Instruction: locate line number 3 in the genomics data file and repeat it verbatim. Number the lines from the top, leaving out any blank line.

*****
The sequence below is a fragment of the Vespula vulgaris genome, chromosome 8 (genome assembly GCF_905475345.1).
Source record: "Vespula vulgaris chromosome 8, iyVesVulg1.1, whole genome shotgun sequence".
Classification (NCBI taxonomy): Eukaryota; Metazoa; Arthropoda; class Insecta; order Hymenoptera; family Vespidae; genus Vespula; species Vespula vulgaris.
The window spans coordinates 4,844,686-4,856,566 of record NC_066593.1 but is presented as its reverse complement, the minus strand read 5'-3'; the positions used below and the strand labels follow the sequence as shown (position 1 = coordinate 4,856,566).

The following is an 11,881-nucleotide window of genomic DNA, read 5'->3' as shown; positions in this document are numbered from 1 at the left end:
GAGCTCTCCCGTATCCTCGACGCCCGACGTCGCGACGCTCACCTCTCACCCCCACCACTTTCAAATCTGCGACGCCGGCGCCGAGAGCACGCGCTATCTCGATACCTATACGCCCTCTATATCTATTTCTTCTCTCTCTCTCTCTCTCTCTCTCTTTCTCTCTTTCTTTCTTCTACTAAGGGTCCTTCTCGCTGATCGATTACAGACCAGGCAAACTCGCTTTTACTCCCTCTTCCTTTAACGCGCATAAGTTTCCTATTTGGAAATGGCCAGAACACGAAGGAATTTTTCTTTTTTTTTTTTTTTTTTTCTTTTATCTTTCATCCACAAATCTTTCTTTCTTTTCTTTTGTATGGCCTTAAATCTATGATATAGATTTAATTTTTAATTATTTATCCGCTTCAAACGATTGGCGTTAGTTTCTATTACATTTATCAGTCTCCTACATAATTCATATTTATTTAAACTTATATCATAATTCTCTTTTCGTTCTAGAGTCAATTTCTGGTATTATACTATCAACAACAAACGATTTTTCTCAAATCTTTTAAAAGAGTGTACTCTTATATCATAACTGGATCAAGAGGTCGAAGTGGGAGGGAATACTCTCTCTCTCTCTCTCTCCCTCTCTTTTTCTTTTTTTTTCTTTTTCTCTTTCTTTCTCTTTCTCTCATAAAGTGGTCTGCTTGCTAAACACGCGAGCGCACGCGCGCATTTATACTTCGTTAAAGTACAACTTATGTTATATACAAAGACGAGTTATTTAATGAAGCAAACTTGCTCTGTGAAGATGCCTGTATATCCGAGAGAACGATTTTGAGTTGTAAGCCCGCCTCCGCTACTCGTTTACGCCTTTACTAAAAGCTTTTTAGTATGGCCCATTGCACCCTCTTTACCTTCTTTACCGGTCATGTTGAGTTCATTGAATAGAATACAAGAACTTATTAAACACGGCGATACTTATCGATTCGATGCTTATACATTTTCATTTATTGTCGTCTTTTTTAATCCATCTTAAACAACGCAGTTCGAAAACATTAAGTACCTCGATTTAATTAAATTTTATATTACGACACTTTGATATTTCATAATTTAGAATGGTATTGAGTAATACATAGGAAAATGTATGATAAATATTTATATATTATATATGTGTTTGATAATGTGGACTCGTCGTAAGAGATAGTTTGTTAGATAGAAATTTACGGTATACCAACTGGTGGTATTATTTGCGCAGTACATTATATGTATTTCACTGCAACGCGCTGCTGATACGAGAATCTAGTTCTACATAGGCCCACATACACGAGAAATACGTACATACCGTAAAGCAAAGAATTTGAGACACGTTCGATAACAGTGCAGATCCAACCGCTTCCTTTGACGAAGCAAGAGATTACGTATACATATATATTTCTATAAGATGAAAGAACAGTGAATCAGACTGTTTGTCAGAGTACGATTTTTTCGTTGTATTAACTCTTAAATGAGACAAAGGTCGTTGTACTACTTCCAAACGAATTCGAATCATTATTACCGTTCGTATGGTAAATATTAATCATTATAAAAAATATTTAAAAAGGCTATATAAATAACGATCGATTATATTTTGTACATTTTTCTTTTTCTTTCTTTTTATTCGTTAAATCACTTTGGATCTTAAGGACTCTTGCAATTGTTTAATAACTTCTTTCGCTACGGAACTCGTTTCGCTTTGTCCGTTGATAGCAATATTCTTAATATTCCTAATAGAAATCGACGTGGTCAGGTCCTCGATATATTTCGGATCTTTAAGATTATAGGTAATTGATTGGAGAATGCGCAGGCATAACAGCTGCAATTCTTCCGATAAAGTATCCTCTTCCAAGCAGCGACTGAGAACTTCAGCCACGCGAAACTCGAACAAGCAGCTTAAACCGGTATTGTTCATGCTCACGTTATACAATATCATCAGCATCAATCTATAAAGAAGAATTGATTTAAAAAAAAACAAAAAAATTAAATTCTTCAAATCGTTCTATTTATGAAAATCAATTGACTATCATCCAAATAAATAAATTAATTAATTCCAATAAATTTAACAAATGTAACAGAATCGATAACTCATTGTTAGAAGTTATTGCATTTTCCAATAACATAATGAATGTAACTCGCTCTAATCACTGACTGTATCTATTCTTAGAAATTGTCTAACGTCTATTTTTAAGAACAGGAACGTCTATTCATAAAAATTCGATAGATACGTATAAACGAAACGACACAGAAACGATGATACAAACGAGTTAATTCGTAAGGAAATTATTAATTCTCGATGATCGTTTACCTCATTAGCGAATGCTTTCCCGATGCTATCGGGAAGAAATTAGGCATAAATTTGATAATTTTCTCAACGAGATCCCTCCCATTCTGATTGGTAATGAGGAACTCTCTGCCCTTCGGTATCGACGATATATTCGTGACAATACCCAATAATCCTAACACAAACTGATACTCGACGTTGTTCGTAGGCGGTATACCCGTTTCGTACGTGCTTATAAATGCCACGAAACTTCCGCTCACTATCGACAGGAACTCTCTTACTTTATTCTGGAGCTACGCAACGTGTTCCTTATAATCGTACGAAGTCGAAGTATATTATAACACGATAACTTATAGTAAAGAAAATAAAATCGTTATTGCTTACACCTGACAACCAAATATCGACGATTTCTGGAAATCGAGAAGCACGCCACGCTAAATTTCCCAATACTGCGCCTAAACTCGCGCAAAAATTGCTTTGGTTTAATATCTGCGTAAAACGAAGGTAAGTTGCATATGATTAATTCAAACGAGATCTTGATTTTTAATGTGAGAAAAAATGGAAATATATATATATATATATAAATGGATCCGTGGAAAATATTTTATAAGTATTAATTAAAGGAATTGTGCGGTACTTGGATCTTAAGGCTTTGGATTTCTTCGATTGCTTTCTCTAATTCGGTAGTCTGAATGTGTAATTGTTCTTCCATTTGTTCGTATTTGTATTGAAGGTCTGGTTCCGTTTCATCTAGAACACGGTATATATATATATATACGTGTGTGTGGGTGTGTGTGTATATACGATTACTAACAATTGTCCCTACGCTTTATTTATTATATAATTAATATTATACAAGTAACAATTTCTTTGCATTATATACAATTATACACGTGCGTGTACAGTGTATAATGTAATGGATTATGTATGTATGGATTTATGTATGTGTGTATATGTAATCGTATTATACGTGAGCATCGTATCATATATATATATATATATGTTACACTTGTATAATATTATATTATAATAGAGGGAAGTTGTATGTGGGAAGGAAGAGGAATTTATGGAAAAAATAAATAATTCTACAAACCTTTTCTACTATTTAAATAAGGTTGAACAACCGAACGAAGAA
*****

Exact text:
Classification (NCBI taxonomy): Eukaryota; Metazoa; Arthropoda; class Insecta; order Hymenoptera; family Vespidae; genus Vespula; species Vespula vulgaris.